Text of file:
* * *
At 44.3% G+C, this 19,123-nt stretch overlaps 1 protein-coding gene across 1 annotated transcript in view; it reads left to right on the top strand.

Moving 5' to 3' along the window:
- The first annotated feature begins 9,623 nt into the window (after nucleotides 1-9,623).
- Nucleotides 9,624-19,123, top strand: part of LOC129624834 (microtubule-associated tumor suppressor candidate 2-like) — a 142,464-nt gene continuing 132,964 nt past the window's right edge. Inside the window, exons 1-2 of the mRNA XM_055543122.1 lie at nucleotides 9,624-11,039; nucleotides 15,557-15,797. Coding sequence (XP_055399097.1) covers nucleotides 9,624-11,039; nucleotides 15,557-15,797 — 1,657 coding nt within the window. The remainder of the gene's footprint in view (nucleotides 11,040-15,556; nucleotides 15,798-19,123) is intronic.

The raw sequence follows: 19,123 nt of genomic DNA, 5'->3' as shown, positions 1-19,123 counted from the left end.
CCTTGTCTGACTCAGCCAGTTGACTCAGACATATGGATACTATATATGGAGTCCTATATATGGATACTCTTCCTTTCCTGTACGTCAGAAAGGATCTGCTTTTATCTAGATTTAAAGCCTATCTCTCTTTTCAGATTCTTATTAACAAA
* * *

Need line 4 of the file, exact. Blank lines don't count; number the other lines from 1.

- Nucleotides 9,624-19,123, top strand: part of LOC129624834 (microtubule-associated tumor suppressor candidate 2-like) — a 142,464-nt gene continuing 132,964 nt past the window's right edge. Inside the window, exons 1-2 of the mRNA XM_055543122.1 lie at nucleotides 9,624-11,039; nucleotides 15,557-15,797. Coding sequence (XP_055399097.1) covers nucleotides 9,624-11,039; nucleotides 15,557-15,797 — 1,657 coding nt within the window. The remainder of the gene's footprint in view (nucleotides 11,040-15,556; nucleotides 15,798-19,123) is intronic.